Page last updated at 09:22 GMT, Tuesday, 16 March 2010

Net offers lifeline for nonliners

By Jane Wakefield
Technology reporter, BBC News


'Nonliners' surf the web for the first time: Maxine Bowler runs a centre in Sheffield to train people who have never used the internet.

Ten years ago a job seeker would have gone to a job centre to find work, a hobbyist might have joined an evening class to pursue a love of art and a person struggling to pay their bills may have turned to social services. Now they go online.

There is still a digital divide in the UK with 20% of the population - about 10 million people - still having no experience of using computers or the internet.

But increasingly people are seeing a value in technology and many are getting their first taste of the internet at one of 6,000 UK Online centres dotted around the country.

Heeley Online Centre in Sheffield is typical, and its daily sessions are always busy.

John Smylie, an 80-year-old retired engineer, is a frequent visitor.

John Smylie
John says the web has opened new windows on the world

He bought a computer in December after "negotiating" with his wife but quickly realised he didn't really know how to use it.

"I was at the wheelbarrow stage. It was going in every direction apart from the one I wanted it to go in," he said.

What he wanted to do was some quite sophisticated web browsing.

"I wanted to look at work from the Whitbread Gallery and the Louvre and I'd heard about a man on YouTube who did practical art demonstrations," he said.

He is now learning how to use e-mail and wants to be able to send pictures to his two sons in Australia.

"I've discovered it isn't called a photograph, it is called an attachment. You have to learn a whole new vocabulary," he said.

But it is worth it, he thinks.

"It opens up a lot of windows on the world. I am not just looking at art galleries but other information on the cultures in other countries. It was a narrow world that I was brought up in and now I have a much wider picture of the world," he said.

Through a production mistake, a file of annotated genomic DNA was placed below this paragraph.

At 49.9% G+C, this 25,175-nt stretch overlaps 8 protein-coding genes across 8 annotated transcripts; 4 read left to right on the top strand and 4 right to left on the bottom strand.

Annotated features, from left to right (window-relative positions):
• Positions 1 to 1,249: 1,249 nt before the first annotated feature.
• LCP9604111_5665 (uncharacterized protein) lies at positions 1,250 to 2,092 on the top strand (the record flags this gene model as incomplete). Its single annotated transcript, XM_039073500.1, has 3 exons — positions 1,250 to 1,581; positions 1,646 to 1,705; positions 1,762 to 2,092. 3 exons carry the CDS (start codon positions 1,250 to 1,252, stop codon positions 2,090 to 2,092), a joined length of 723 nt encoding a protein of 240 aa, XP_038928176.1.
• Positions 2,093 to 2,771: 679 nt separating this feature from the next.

Suzanne Gambles
Suzanne found the centre made both big and small changes to her life

Suzanne Gambles has more dramatic praise for the centre, claiming it has "saved her life".

Initially it provided her with an e-mail account which allowed her to communicate with her utility company over bills she was unable to pay.

But, after years out of work and without any self-confidence, she also used it to build social skills and find a job. She has recently started work as a cleaner.

"It has changed my life amazingly. Without it I wouldn't have sorted out the bills, I wouldn't have got a job. For me it's the best thing in the area," she said.

And it hasn't just been the big things in her life that the net has helped with.

"I saw a bird on my doorstep and I came here and we typed in the details and found out it was a woodpecker," she said.

Social help


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Maxine Bowler runs the Heeley online centre and has recently successfully bid for an extra £45,000 in funding out of a pot of £32 million made available to UK Online centres.

She plans to use the money to extend the number of outreach projects she does in the area.